am pleased that in the last few years I have baptized three American converts
                    who are faithful to the Church. I doubt that this answers the question, but I
                    suggest considering this one point: each parish is different with its own
                    history, for better or for worse. This history cannot be ignored and each priest
                    needs to know his parish. There is no common formula that works in all places.

                    Priest Victor Boldewskul


                    [Non-text portions of this message have been removed]
                  • Fr. John R. Shaw
                    ... itself, ... JRS: Quite so. But the more you know, the better off you are! So, even for Western Rite priests, a little familiarity with things Slavonic
                    Message 9 of 19 , May 3, 2004
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                      Paul Bartlett wrote:

                      > I presume, then, that western Orthodox priests should know Latin?
                      > After all, the heritage of western Orthodoxy was transmitted in Latin,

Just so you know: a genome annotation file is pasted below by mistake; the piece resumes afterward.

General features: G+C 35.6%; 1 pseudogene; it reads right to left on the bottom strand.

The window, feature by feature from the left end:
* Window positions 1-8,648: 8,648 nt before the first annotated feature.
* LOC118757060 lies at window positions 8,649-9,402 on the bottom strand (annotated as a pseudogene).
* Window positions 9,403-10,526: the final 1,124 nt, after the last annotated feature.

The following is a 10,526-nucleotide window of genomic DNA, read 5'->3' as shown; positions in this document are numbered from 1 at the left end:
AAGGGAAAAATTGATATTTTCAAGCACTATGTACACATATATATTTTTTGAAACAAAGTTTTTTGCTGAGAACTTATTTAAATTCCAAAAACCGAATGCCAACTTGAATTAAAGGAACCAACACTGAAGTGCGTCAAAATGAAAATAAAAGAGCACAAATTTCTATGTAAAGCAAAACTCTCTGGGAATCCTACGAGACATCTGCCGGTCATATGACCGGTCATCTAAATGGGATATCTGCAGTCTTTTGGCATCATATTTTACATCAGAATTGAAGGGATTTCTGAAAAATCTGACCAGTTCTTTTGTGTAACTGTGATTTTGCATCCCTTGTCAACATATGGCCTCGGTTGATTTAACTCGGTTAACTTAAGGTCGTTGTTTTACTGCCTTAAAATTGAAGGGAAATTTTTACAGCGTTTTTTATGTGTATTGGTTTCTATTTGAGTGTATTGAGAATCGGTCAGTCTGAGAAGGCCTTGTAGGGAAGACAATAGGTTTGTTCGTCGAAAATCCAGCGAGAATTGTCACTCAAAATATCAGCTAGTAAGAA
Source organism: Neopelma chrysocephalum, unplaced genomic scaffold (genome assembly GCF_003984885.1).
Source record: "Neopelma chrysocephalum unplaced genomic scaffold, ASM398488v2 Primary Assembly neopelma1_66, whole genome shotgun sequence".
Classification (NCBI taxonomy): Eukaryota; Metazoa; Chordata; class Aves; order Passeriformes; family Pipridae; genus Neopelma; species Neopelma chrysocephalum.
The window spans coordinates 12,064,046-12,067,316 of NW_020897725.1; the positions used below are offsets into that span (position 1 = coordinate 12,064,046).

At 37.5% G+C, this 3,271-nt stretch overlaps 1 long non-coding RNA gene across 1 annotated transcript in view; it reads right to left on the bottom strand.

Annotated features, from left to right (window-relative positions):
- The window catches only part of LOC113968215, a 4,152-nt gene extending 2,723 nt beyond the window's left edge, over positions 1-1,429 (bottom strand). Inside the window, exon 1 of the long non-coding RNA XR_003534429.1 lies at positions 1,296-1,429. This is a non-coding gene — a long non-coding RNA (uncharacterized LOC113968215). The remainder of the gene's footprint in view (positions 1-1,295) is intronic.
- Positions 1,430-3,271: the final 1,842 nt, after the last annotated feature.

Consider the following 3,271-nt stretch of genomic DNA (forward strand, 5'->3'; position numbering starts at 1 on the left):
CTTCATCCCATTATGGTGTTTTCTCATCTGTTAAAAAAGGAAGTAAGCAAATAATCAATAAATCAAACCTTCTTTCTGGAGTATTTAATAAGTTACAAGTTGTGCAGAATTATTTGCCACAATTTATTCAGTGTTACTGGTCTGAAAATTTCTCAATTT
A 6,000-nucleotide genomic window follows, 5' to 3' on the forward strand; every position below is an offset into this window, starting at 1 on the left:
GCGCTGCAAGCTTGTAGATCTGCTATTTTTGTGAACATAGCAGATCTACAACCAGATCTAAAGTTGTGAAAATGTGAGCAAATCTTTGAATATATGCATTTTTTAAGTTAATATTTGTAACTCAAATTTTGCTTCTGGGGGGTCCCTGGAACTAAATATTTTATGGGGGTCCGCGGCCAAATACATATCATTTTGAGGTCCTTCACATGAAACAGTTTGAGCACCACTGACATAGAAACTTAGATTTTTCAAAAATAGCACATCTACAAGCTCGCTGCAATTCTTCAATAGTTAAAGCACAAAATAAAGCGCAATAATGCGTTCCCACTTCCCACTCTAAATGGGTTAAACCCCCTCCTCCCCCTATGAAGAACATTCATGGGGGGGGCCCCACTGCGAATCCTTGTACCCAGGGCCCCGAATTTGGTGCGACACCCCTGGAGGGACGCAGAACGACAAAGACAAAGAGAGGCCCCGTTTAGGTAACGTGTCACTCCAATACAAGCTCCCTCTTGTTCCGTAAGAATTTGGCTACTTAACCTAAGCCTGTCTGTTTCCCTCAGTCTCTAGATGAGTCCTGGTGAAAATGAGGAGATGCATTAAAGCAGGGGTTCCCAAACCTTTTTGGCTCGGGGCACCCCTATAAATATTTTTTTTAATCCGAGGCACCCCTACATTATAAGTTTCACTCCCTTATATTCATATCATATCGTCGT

> not Greek or Slavonic. There are Orthodox Christians (in ROCOR
                      itself,
                      > if my information is correct) who celebrate a western Liturgy...

                      JRS: Quite so.

                      But the more you know, the better off you are! So, even for Western
                      Rite priests, a little familiarity with things Slavonic can't hurt...

                      In Christ
                      Fr. John R. Shaw
                    • Joachim Wertz
                      I have myself attended a Western Rite Liturgy in a church that is in ROCOR, and there were parts of the Liturgy (Mass) that were read in Latin. I would say